Hong Kong: Hong Kong police warned protesters on Thursday that they were moving one step closer to terrorism by sinking the city into chaos, as riot squads skirmished with militant students at major universities.
Police spokesman Tse Chun-chung denied his department had been asked to enforce a possible curfew this weekend. A Chinese state media outlet later removed its tweet saying authorities were considering a weekend curfew that cited unidentified sources.
"We are aware of the relevant report circulating online, Tse said at a daily briefing, referring to the report as false.
He said the authority to order a curfew lies with Hong Kong's leader, Chief Executive Carrie Lam, and that's why police are not in a position to comment.
"The force is certainly capable and determined to control Hong Kong's social unrest at the moment. We welcome any new measures that can help us to achieve the goal of restoring the public safety and order in Hong Kong, Tse added.
In unusually harsh language, he said students were turning university campuses into weapons factories and a hotbed of crime.
Their acts are another step closer to terrorism, Tse said, warning of a major disaster if gasoline bombs stored on campuses were to catch fire.
He said violence that broke out this week at Chinese University of Hong Kong is spreading to other campuses "like a cancer cell," mentioning specifically Hong Kong University and Baptist University.
It's time to wake up. No society can tolerate this much senseless violence, he said.
With no end to the protests in sight, the beleaguered police force is appointing a group of prison guards as special constables.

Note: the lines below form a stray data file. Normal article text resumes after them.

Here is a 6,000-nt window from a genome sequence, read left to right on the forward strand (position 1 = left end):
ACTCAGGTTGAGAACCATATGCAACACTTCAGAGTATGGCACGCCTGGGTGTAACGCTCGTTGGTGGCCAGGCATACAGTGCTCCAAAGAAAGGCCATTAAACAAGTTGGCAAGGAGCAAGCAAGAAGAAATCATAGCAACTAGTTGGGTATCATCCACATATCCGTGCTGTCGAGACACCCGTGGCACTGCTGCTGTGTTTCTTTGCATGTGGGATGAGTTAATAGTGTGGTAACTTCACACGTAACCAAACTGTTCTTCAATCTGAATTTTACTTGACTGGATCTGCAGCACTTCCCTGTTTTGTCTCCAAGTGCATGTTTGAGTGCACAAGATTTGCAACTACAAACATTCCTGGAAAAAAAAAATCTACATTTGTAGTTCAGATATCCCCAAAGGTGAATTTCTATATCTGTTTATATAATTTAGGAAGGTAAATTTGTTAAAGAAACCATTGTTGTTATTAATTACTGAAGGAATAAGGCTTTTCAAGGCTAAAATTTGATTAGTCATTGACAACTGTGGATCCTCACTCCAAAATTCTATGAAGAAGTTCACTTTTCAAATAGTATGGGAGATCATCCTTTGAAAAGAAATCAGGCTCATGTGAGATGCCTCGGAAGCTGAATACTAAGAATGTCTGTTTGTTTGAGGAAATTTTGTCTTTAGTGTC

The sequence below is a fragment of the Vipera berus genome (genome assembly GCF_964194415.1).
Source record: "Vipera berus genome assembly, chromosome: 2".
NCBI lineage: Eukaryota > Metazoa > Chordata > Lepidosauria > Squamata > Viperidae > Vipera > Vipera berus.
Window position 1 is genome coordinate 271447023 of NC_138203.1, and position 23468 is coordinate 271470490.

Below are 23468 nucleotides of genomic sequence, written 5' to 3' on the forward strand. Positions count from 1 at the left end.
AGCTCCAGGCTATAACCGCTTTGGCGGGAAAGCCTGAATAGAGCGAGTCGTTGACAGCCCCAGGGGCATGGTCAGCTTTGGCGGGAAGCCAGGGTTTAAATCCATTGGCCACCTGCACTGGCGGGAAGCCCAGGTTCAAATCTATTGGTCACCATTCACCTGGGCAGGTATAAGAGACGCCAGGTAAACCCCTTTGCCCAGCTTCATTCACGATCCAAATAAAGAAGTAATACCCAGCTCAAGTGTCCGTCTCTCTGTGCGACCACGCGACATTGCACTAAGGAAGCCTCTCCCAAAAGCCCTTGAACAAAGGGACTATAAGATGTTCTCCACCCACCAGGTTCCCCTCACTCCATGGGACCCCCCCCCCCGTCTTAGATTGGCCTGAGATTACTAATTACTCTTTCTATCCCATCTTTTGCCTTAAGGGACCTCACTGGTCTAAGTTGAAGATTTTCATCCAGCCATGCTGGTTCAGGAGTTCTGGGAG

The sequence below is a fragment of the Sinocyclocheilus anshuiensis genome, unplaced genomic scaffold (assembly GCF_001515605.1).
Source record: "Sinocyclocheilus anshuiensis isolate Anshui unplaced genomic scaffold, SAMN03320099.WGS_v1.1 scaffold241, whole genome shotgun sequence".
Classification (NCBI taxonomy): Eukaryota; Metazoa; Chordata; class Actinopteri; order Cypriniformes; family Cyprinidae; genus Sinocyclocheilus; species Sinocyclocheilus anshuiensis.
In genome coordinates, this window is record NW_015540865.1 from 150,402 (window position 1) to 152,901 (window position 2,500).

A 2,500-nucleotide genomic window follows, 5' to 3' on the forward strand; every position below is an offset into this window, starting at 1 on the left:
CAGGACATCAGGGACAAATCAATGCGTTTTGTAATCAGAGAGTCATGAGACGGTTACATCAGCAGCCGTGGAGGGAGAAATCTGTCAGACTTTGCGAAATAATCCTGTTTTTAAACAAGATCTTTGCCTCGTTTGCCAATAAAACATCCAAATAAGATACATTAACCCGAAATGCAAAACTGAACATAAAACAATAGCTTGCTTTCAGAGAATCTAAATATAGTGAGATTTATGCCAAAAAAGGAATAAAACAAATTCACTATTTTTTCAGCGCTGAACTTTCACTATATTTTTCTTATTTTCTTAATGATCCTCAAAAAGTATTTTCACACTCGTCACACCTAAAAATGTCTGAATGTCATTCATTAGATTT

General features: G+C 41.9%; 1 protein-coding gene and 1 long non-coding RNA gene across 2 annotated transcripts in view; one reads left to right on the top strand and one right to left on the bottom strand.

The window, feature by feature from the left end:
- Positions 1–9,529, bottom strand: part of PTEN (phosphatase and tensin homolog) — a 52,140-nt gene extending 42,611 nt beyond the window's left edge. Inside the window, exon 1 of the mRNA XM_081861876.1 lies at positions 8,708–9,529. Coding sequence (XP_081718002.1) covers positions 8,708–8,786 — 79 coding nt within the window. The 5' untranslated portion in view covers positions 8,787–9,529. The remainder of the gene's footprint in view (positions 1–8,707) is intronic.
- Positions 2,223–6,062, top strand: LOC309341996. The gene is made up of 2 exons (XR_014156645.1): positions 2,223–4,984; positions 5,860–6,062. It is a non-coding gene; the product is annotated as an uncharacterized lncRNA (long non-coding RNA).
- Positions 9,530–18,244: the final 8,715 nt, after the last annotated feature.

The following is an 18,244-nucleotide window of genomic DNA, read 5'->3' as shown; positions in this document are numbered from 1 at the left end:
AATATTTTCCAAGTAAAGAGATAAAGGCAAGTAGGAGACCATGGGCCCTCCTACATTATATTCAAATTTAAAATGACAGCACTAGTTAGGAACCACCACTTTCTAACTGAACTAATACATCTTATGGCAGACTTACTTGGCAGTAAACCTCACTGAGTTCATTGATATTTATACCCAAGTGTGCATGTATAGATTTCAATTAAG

Up to 100 officers from the Correctional Services Department who are already familiar with anti-riot equipment will be given additional training and deployed mainly to guard government premises.
The ongoing riots over the past few months, with their massive scale, simultaneous occurrence in various districts and grave severity of violence, make it necessary to strengthen the support for the police's front-line officers, a statement from the police spokesman's office said.
Residents endured a fourth day of traffic snarls and mass transit disruptions as protesters closed some main roads and rail networks.
Police said protesters shot several arrows at them near Hong Kong Polytechnic University. No officers were injured, and six arrows were seized at the scene, police said.
Life in this city of 7.5 million has been strained as thousands of commuters have been unable to get to work or endured lengthy commutes.
The government appealed for employers to show flexibility. For staff who cannot report for duty on time on account of conditions in road traffic or public transport services, employers should give due consideration to the circumstances, a statement said.